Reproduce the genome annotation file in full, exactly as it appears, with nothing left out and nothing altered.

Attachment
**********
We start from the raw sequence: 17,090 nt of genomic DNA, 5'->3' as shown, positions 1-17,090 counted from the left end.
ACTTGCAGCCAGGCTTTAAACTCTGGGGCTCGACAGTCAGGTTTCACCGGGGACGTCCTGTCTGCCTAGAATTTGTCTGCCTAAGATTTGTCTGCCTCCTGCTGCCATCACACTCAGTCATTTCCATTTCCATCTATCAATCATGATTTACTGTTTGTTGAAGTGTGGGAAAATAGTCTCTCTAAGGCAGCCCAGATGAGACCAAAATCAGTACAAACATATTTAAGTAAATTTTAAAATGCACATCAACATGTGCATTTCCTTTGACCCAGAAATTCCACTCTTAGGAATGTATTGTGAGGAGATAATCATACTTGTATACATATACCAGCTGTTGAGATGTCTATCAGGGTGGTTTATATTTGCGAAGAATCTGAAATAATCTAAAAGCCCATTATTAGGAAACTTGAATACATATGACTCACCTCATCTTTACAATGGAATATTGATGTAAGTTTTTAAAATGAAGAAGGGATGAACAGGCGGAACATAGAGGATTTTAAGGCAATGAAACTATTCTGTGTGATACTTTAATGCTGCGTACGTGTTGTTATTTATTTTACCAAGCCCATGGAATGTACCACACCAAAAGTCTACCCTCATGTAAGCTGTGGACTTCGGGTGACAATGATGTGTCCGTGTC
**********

We start from the raw sequence: 17,090 nt of genomic DNA, 5'->3' as shown, positions 1-17,090 counted from the left end.
ACTTGCAGCCAGGCTTTAAACTCTGGGGCTCGACAGTCAGGTTTCACCGGGGACGTCCTGTCTGCCTAGAATTTGTCTGCCTAAGATTTGTCTGCCTCCTGCTGCCATCACACTCAGTCATTTCCATTTCCATCTATCAATCATGATTTACTGTTTGTTGAAGTGTGGGAAAATAGTCTCTCTAAGGCAGCCCAGATGAGACCAAAATCAGTACAAACATATTTAAGTAAATTTTAAAATGCACATCAACATGTGCATTTCCTTTGACCCAGAAATTCCACTCTTAGGAATGTATTGTGAGGAGATAATCATACTTGTATACATATACCAGCTGTTGAGATGTCTATCAGGGTGGTTTATATTTGCGAAGAATCTGAAATAATCTAAAAGCCCATTATTAGGAAACTTGAATACATATGACTCACCTCATCTTTACAATGGAATATTGATGTAAGTTTTTAAAATGAAGAAGGGATGAACAGGCGGAACATAGAGGATTTTAAGGCAATGAAACTATTCTGTGTGATACTTTAATGCTGCGTACGTGTTGTTATTTATTTTACCAAGCCCATGGAATGTACCACACCAAAAGTCTACCCTCATGTAAGCTGTGGACTTCGGGTGACAATGATGTGTCCGTGTC